Trevor Nunn came up with a very effective solution for his 6 wheel Victorian carriages. Each axle was sprung, using 0.010″ thick nickel silver sheet, cut to a fat-stemmed T shape. The stem was cut down the middle from the top of the T, but not to the full length: for the centre axle, this could be a longer cut, to create a less stiff spring. At the extremities of the T-bar, there was a hole o accommodate the axle, as an inside bearing in this case. The sides of the cross arm, outside of the stem, we’re folded own at right angles, such that the axle holes are lined up. If this unit is fixed at the base of the stem, to a piece of 0.032″ metal, then it has an upper limit on movement with an allowance for the weight of whatever is above it to compress things, but retains the ability to absorb shocks. If the idea of running the axles within thin metal holes does not appeal, then brass bushes or ball-races can be used.

    Personally, I think some degree of spring is a good idea, evn if just to proved a smoother ride. It is also an idea to have a slightly lighter spring on the centre axle, on a model, to prevent the truck rocking about the centre axle.

    Hope that helps. I can provide preliminary sketches, if required.

    Simon

    • Hi Simon:
      Thanks for the additional info. It shows there are more than one way to skin this particular cat. I’d be happy with a system as I described. And thanks for the offer but I don’t need more sketches – there are plenty in the Flexi-Chas book and elsewhere. What I really need is someone with CAD skills to draw the artwork for photo-etching a subframe. That way, others with the same issues can address them too. That’s why I’m throwing this out to the wider world: I’m looking for someone with the skill set I need to make this happen.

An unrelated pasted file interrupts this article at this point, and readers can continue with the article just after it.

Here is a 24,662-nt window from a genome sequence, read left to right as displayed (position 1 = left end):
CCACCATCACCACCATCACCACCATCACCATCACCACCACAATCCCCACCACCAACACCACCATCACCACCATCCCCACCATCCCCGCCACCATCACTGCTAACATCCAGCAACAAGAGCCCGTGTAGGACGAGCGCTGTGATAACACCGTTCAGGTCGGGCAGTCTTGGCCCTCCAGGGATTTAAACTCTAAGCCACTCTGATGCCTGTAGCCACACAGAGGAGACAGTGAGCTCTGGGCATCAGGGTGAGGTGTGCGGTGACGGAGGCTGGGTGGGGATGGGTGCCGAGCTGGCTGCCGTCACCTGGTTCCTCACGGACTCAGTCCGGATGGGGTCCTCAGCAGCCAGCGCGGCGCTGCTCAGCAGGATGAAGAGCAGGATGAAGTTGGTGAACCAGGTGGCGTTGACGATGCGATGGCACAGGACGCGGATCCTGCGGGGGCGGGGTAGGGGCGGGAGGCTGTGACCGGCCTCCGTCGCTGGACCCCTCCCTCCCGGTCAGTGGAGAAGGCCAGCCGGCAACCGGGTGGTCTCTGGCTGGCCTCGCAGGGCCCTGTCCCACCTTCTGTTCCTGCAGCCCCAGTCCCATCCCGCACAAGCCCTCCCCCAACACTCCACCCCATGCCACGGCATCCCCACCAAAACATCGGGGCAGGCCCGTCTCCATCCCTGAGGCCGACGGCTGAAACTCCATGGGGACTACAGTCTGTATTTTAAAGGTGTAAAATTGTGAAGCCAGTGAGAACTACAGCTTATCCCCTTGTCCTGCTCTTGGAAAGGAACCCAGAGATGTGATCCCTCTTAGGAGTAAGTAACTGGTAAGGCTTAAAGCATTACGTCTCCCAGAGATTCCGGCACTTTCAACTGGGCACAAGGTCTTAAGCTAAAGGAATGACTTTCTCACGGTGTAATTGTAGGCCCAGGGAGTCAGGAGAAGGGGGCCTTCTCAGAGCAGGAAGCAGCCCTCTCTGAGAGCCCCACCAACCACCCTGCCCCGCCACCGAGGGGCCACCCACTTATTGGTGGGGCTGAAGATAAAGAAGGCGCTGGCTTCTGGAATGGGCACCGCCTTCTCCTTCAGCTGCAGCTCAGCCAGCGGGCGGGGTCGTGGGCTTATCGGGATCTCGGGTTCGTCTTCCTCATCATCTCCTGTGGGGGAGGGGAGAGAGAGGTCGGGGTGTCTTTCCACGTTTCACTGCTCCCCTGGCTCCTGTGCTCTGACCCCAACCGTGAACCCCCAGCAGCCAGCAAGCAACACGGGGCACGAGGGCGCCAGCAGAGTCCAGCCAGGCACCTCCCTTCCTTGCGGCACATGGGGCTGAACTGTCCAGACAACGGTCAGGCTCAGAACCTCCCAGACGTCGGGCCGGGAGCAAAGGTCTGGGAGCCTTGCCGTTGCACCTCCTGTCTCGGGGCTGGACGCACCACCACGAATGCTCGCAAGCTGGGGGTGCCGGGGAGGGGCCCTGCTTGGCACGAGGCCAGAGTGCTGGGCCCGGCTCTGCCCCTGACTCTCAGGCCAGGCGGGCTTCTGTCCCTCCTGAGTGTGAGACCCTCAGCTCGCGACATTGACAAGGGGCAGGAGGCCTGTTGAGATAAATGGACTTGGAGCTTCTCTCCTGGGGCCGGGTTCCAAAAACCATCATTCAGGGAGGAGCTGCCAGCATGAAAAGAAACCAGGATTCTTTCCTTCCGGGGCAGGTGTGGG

Cheers!

  3. Hi Trevor,

    I have the molds for Commonwealth sprung brass 6 wheel brass passenger trucks that I haven’t offered for some time. At today’s costs a KIT would sell in the $70-$80 range with my 36″ stainless steel RP25 code 110 wheelsets.

    I have seen most of the equalization references mentioned and look forward to any other ideas from this thread. I too am working on a solution for rigid six wheel trucks. I would like to change my Buckeye trucks to one piece sideframes and lower the price which now would be similar to the Commonwealth 6 wheel trucks I mentioned.

    • Hi Fred:
      Maybe we should talk about working together on this. I’m convinced compensation is the way to go. I’ll email you privately…
      Cheers!